Examples of great relationship companies – The Ritz-Carlton hotel where every guest is recognized and remembered and where every employee is empowered to solve any customer issue they encounter (‘If you find a customer problem, you own the problem” is one of their mantras), Zappos, where every first customer is surprised by an upgrade to overnight shipping and the customer service is legendary. And I humbly submit my company O’Reilly Media – where we constantly have our ear to the ground. If we find an unhappy customer on the web – we try and fix it. When your problem gets fixed without you ever directly contacting customer service – that can be a conversion moment.
For more on this subject see my post on Emotional Transactions or “Moment of Truth: We are all Marketers Now”
Masters of Media: It’s all about intimacy
Bing Crosby was the first person to use a microphone to croon. Bing realized the microphone allowed the performer to deliver an intimate performance. You didn’t need to shout to be heard at the back of the hall. Tone trumped volume as Bing sang like he was in your living room.
FDR harnessed the power of the radio and the “fireside chat” to bring intimacy and a new connection to your government.
Brando was the first actor to embrace the medium of film (contrast with the early talkies who simply shouted vaudeville style into the camera.). Brando delivered intimacy and dramatic range.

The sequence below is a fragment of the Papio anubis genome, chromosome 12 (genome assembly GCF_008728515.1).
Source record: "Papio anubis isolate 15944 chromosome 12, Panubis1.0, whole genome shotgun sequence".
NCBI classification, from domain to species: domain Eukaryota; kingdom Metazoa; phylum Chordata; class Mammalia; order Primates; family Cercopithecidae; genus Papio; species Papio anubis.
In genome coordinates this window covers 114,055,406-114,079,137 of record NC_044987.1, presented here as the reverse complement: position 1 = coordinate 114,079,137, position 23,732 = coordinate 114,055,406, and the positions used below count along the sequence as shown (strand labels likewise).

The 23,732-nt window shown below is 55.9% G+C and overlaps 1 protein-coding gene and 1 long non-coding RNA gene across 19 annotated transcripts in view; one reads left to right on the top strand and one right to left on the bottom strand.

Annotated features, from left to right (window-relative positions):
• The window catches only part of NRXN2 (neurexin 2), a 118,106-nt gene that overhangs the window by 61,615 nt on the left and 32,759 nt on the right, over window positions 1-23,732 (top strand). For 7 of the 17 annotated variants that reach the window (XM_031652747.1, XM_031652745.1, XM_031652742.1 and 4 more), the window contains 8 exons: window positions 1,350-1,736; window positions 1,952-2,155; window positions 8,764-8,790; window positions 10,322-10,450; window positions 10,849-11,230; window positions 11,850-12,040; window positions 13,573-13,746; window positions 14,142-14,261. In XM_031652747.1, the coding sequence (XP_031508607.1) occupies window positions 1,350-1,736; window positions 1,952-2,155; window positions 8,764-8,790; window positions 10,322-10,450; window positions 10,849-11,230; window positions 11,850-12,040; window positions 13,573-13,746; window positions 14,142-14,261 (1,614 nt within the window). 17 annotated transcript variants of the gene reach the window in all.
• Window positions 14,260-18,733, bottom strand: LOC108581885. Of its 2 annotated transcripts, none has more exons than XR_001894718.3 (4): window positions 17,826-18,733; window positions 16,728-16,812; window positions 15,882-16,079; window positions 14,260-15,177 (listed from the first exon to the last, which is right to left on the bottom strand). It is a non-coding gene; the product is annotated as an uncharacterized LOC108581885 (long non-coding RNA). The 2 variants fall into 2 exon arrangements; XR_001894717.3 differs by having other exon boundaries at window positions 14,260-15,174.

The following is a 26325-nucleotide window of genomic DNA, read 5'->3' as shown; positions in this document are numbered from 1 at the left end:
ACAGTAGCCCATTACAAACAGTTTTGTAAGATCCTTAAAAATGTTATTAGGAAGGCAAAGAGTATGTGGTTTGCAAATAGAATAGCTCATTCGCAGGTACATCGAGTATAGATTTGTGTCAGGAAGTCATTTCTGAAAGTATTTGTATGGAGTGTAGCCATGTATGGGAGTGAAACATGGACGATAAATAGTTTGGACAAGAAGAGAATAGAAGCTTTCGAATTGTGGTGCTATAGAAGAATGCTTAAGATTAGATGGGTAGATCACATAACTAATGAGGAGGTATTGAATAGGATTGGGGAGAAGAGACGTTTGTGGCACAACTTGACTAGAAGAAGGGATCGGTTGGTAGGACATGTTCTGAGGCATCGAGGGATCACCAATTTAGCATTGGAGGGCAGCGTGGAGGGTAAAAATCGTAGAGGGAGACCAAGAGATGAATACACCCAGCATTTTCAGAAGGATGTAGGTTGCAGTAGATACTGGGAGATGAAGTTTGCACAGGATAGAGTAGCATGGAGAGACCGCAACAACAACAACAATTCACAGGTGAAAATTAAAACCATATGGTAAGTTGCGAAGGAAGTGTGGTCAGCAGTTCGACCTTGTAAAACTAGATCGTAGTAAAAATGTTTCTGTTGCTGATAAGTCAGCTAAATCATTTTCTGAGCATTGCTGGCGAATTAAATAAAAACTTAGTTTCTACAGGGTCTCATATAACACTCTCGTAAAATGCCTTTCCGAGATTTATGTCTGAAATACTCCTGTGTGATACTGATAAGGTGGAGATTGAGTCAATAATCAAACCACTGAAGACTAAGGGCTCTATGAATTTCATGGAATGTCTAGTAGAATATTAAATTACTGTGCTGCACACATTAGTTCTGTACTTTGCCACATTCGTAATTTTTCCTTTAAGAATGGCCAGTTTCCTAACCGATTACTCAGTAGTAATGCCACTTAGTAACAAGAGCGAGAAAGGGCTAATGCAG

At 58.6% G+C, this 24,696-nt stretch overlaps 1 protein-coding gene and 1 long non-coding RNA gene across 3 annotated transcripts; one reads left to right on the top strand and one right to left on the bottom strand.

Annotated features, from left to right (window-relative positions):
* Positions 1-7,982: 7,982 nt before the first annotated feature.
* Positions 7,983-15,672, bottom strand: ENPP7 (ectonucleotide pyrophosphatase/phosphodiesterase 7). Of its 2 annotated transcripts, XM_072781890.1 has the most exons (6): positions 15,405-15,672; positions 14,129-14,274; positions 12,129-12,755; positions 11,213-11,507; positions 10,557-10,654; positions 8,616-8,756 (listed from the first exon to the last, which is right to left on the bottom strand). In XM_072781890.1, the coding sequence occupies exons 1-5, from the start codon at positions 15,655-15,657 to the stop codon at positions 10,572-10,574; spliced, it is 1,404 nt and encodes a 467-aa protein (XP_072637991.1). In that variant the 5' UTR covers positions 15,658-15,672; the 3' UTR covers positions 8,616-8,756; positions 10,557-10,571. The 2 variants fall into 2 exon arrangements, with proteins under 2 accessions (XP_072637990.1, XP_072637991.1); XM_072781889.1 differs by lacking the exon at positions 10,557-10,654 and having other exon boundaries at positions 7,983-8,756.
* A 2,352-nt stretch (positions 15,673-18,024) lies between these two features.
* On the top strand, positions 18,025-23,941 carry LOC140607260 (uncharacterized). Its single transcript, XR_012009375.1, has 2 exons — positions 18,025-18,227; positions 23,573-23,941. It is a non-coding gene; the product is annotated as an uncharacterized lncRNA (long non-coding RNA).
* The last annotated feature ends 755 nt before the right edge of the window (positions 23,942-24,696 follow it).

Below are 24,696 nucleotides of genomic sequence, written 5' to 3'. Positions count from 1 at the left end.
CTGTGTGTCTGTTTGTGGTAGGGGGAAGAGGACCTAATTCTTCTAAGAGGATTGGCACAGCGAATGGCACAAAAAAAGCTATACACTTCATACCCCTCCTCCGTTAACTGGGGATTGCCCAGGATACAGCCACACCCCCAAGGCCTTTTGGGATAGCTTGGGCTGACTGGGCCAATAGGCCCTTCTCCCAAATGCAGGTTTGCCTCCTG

Barack Obama’s YouTube weekly address, not to mention his social network and Twitter account brings another level of intimacy with an on-demand relationship with your government.
A Really Goode Job Gone Bad? Murphy Goode Learns a Hard Lesson in Social Media
Murphy Goode, a Sonoma County winery, set up a promotion that looks great on paper
We want to hire a social media whiz (your title will be “Murphy-Goode Wine Country Lifestyle Correspondent”) who will report on the cool lifestyle of Sonoma County Wine Country and, of course, tell people what you’re learning about winemaking.
Did we mention that the compensation was $10,000 per month Plus accommodations in a beautiful home in picturesque Healdsburg, a popular vacation destination in our neck of the woods. Working hours are flexible. And all you have to do is experience wine and good living, and then tell people about it.
MG then set about having candidates publicly apply. The whole world was invited to vote on potential candidates. The campaign seemed to be doing well in terms of attention and media and candidate interest. Then yesterday Twitter lit up. Not Good(e). Bad. Apparently the top vote getter by a 2:1 margin (@martinsargent) wasn’t included in their first cut of 50 candidates. Voters felt robbed – and said some nasty things…
It is hard to get clear about what actually happened. I didn’t call Murphy Goode and their website isn’t very helpful in helping understand the terms and conditions of their selection process. What is interesting to me is how yet again, if the general circumstances are accurate, this whole situation could have been avoided so easily. The operative word in the term social media is “social.” When you get engaged in social media you need to abide by a simple social contract. A contract that is so simple in fact that many people engaged in the complexity of business tend to overlook it. What is this divine mystery?
Respect people’s time and attention the same way you would if you actually knew them in a social context.